Episode 7: Mentorship is Critical in Your Business, with Stephen Woessner
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Stephen is the CEO of Predictive ROI and the host of the Onward Nation podcast, one of the top business podcasts. He is the author of three bestselling books including the recently released Profitable Podcasting. He is also a speaker, trainer, and his digital marketing insights have been featured in SUCCESS, Entrepreneur, The Washington Post, Forbes, Inc. Magazine, and other media.
Hi everyone, this is Colin Sprake with the top-rated small business podcast, MYM Your Business: The Brutal Truth. Today, I have a real special guest with me on board who I’m going to ask some really key questions, so make sure you have a pen and paper handy because when I go to ask these questions. I’m not asking them to be simple. I want these people that we bring on the show to give their expertise, but also to dive deep and also give the brutal truth of how they got to where they got to today, so you can get some really good nuggets of information.
So as you listen to this, if you’re in your car, jogging, what-have-you, make sure that you do take notes and relisten to the shows because I am all about implementation. Remember, knowledge is not power, knowledge is potential power, implementation is power.
So welcome, let’s get rocking and rolling. I have Stephen Woessner with me today, who runs a company called Predictive ROI. They really go out and make people’s lives so much easier around creating the best business podcasts. In fact, here at Make Your Mark, we use the services of Predictive ROI and Stephen and his team, to get our podcast to be one of the top business podcasts today. And of course, they have one of the best business podcasts called Onward Nation. It’s really, really awesome, and I want to welcome Stephen today.
Stephen, give our listeners a little bit about who you are and what’s got you to where you are today.
Well, first of all, thank you very much for the wonderful invitation. I mean it’s a joy, it’s a privilege, it’s an honor to be one of your guests, one of your esteemed guests and I just really, really appreciate it Colin, so thank you.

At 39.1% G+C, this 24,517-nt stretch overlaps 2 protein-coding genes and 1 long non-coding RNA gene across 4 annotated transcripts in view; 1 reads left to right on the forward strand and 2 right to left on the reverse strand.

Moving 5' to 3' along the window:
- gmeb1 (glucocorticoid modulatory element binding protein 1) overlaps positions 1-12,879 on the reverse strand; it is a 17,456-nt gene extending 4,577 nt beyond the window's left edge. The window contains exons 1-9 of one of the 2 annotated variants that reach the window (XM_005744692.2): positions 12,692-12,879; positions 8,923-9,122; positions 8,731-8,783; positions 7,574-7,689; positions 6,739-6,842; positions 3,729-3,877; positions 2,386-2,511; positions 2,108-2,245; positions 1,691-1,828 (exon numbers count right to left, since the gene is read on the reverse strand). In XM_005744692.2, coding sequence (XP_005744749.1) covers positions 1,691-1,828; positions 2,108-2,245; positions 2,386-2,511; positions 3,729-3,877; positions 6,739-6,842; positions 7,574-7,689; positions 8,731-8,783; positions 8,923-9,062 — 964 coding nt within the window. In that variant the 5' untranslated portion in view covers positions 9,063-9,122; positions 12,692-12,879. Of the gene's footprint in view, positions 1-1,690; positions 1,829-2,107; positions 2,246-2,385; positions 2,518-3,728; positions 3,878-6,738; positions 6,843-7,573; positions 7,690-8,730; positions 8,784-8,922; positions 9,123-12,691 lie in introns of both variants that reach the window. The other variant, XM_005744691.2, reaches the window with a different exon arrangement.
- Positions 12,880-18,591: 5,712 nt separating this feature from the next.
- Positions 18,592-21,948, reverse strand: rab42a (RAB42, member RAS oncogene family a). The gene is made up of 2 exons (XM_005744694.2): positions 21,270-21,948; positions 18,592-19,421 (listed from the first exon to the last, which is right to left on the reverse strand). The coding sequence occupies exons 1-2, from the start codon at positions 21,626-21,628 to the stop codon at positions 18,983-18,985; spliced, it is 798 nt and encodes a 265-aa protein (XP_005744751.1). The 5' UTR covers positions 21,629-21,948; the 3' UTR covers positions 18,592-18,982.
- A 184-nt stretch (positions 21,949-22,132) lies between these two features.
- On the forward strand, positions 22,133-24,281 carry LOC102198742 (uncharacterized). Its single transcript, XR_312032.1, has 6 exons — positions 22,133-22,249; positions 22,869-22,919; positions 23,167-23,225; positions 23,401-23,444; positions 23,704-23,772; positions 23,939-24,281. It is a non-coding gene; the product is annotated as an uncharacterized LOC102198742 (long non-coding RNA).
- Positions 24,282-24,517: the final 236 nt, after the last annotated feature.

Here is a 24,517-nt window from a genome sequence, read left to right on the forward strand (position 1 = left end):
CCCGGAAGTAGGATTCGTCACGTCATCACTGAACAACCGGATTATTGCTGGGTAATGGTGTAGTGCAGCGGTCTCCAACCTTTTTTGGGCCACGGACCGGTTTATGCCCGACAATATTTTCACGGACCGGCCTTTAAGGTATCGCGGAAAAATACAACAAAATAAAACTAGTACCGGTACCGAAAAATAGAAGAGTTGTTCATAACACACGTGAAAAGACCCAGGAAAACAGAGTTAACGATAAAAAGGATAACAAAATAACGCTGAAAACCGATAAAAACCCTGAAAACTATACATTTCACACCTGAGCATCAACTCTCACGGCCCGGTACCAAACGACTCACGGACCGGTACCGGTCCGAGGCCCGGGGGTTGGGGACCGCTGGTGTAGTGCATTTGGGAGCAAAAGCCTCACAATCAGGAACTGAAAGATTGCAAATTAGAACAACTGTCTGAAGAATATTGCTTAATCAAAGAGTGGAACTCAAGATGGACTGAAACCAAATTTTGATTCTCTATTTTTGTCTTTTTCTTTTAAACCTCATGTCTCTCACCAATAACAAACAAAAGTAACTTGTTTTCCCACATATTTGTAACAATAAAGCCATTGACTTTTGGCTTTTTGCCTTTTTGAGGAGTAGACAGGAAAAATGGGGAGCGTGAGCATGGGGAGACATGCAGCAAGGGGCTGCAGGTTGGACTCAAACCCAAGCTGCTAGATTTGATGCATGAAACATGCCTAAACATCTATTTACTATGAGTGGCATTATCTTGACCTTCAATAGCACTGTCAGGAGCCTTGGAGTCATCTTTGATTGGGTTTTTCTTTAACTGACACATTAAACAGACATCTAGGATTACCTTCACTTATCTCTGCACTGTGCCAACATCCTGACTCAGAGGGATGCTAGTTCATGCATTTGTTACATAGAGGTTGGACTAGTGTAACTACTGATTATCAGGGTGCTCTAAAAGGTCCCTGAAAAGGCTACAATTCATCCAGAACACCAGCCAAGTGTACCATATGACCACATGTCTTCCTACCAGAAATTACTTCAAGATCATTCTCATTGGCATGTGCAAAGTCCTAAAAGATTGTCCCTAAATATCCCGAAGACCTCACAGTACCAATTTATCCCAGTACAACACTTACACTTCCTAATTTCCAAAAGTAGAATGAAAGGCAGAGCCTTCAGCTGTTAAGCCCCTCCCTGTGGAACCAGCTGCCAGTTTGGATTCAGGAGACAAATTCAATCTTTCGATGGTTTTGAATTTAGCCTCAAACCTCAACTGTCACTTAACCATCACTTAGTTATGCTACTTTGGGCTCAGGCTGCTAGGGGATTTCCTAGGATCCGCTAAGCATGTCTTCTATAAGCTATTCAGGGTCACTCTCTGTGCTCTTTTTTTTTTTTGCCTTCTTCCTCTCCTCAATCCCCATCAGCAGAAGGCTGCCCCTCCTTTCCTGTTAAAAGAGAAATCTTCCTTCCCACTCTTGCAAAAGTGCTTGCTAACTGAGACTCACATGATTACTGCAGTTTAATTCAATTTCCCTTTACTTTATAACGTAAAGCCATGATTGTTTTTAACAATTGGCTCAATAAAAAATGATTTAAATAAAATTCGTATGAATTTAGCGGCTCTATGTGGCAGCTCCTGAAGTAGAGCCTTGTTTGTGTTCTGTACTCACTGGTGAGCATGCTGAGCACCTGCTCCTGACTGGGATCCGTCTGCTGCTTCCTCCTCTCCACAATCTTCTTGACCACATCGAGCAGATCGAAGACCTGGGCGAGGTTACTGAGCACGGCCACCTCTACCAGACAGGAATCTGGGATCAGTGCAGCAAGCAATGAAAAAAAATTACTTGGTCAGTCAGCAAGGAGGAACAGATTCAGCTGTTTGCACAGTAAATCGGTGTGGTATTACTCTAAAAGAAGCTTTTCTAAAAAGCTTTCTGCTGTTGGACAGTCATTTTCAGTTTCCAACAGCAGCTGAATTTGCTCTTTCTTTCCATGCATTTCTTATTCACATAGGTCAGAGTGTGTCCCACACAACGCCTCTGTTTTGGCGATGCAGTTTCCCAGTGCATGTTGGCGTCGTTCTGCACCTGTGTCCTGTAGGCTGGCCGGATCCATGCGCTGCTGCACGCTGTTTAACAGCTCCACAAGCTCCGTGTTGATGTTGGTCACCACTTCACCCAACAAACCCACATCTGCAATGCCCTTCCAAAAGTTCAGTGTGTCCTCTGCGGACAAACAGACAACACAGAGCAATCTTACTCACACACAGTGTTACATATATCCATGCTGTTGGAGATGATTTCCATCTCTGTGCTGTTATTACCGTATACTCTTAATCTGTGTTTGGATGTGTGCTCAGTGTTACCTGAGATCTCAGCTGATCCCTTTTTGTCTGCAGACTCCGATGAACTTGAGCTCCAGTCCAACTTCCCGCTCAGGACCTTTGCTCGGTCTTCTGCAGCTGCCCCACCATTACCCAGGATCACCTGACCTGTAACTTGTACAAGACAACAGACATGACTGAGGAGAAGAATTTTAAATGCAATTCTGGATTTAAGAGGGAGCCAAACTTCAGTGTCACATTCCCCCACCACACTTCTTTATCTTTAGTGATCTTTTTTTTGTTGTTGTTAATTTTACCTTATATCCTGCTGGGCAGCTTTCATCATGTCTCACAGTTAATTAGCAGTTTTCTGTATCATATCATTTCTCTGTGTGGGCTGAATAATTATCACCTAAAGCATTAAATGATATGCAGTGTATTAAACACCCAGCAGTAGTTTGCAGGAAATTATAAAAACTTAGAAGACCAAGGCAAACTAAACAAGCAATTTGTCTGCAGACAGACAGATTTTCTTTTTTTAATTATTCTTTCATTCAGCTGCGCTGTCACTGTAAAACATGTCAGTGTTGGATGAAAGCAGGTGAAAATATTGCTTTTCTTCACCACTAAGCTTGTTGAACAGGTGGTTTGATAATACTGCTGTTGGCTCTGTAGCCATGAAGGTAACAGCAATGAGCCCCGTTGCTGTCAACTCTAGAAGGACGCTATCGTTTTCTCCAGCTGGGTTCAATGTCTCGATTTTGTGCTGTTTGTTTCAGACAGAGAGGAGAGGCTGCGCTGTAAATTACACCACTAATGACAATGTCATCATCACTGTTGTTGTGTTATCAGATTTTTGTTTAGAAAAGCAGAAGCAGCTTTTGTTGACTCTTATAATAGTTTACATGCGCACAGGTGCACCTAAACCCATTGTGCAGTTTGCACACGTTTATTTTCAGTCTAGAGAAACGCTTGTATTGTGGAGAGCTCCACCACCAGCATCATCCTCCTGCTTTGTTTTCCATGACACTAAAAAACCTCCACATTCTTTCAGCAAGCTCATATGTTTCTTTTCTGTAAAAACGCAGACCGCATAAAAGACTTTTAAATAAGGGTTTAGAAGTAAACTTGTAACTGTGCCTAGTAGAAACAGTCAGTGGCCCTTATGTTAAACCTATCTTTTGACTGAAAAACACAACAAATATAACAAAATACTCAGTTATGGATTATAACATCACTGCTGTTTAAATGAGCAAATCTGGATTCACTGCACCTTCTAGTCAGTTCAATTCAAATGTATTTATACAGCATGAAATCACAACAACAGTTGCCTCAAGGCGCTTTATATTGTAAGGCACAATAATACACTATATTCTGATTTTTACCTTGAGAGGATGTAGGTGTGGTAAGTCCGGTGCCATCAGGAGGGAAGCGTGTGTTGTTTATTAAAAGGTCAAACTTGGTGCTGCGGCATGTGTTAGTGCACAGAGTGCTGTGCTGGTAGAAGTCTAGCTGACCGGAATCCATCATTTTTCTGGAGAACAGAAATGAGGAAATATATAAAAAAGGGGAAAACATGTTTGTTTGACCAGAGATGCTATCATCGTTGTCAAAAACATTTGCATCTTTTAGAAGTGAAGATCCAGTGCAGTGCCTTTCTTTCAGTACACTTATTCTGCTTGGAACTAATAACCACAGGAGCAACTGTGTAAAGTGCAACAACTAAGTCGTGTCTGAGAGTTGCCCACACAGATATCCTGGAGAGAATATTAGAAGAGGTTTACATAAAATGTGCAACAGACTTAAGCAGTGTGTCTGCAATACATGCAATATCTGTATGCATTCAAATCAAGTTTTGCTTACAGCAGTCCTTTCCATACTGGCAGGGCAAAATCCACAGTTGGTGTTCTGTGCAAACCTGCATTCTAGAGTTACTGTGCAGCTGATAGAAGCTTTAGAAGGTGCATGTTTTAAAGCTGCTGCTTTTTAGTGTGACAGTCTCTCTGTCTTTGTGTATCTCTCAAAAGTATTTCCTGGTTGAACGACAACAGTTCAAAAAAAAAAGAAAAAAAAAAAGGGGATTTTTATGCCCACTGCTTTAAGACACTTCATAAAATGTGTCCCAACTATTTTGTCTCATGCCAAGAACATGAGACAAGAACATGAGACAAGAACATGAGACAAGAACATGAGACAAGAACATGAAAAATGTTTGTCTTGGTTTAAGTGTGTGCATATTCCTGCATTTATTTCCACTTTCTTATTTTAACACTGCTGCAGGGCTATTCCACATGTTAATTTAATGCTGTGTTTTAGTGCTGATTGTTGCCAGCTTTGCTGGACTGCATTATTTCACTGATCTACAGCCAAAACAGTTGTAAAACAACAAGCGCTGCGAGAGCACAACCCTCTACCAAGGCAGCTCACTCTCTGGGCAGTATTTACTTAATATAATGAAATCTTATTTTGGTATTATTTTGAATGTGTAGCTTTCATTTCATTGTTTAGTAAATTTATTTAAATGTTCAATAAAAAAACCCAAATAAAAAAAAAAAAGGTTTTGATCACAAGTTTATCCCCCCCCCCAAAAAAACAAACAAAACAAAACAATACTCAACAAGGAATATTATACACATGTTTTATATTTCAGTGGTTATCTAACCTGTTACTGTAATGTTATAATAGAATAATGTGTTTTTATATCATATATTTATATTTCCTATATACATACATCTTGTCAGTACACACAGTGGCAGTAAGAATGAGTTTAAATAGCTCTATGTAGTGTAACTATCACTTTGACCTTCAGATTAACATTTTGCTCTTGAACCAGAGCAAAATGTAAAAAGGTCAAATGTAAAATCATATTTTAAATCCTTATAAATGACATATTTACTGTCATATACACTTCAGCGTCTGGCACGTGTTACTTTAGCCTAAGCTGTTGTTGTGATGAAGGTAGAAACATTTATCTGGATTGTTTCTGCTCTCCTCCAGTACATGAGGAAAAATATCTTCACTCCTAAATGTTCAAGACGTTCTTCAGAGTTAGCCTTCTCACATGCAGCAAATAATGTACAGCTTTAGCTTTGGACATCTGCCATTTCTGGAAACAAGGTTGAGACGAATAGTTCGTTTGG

You’re so welcome.
Oh my gosh. A little bit about me, you mentioned Predictive ROI already, Onward Nation, just some additional context. We have now become one of the top business podcasts, with listeners in 113 countries, 20,000 email subscribers and we’ve had the good fortune of being able to interview some of the most amazing, top business owners in the country, to be able to learn how they think, act and achieve. And we’ve been doing it now for well over two and a half years. I think we’ve aired just shy of 600 episodes and it’s just been a game changer for our business, but also just me personally, being able to hang out with really smart, amazing people like you Colin and others, and so that’s just such a gift.
I come from a long line of entrepreneurs. My grandfather immigrated here from Istanbul, Turkey in 1920. He couldn’t speak the language, had $10 in his pocket, and after 6 years of being in the country, owned his own restaurant, went on to a career of 42 years in the restaurant business. I come from Kent, Ohio. Predictive ROI is my fifth business. Immediately after high school, I spent four years in the Air Force, then went through school and so forth.
Entrepreneurship is in my DNA. It’s part of my roots and so it’s just such a privilege to be able to do what it is we do, every single day, and being able to serve amazing business owners like you and others. What a gift.
Thank you, Stephen, and it is really a gift. I mean, at the end of the day, for our listeners out there, I really wanted them to understand that entrepreneurship takes work. Most people think “I’m going to become an entrepreneur.” Even starting a multi-level marketing company or direct selling business, people think, “I’m going to become rich overnight.”
It takes serious fricking work to be a really good business owner and as we grow and as I’ve grown in my own business, I started to realize there have been some things that I wish I’d known right in the beginning, Stephen. And this is what the challenging part for me is, is that I want our listeners to understand that there are certain things that I’ve learned. You as a great business owner in a long line of entrepreneurs, all the way from 1920, your granddad from Turkey, there are things we wish we’d learned 20 years ago. Maybe 30 years ago.